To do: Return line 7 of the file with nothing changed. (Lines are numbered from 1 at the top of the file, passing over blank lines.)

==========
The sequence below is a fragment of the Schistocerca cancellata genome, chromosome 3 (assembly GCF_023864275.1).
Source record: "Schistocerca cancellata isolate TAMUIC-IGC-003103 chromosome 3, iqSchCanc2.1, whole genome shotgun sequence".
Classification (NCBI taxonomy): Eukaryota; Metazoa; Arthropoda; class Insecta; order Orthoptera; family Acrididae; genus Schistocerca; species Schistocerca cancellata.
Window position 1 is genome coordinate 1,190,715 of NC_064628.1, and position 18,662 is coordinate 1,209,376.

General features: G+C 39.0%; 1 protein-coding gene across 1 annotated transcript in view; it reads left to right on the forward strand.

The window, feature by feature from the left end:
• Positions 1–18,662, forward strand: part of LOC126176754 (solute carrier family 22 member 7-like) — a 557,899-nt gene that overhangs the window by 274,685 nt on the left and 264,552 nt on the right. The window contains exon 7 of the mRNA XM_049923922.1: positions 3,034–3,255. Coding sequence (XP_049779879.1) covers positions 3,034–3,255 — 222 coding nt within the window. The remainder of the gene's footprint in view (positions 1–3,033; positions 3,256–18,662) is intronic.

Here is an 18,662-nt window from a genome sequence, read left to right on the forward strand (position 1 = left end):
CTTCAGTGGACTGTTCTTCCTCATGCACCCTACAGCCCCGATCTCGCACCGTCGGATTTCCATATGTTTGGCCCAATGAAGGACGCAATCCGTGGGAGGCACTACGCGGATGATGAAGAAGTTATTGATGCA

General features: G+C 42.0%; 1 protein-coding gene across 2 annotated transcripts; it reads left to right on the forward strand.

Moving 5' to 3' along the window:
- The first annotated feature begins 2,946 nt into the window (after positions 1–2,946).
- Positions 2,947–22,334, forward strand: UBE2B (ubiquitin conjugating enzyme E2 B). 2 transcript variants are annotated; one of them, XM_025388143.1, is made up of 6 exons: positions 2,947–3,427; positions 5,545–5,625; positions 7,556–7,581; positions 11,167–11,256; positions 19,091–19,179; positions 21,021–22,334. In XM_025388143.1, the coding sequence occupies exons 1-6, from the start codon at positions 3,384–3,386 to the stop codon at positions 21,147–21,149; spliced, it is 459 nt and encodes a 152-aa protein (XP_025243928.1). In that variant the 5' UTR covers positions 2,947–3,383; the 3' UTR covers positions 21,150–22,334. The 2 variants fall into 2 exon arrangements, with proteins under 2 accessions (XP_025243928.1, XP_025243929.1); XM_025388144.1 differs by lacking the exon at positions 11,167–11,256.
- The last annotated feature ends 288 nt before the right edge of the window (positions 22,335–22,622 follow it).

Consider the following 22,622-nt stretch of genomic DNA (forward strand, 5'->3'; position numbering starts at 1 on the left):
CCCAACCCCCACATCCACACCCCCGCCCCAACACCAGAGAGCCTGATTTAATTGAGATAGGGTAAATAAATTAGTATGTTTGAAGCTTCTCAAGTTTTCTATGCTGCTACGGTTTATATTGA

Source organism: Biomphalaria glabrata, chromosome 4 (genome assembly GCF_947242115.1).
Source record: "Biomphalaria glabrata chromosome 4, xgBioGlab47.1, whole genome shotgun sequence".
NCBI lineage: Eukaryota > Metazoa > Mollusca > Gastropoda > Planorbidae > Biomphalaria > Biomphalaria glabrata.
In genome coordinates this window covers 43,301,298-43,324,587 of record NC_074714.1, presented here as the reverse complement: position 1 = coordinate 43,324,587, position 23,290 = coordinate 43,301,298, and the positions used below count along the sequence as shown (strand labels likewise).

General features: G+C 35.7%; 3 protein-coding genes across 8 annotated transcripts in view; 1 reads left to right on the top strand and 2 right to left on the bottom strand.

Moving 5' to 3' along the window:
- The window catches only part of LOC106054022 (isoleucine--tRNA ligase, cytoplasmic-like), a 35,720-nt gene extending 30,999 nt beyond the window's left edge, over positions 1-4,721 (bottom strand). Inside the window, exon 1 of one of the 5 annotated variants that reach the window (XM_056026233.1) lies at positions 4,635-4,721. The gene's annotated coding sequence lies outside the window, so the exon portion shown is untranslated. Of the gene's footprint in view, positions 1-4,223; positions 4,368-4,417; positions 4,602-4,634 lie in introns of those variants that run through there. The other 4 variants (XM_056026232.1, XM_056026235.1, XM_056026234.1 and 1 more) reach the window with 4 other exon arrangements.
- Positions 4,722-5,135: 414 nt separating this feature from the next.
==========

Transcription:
• Positions 1–18,662, forward strand: part of LOC126176754 (solute carrier family 22 member 7-like) — a 557,899-nt gene that overhangs the window by 274,685 nt on the left and 264,552 nt on the right. The window contains exon 7 of the mRNA XM_049923922.1: positions 3,034–3,255. Coding sequence (XP_049779879.1) covers positions 3,034–3,255 — 222 coding nt within the window. The remainder of the gene's footprint in view (positions 1–3,033; positions 3,256–18,662) is intronic.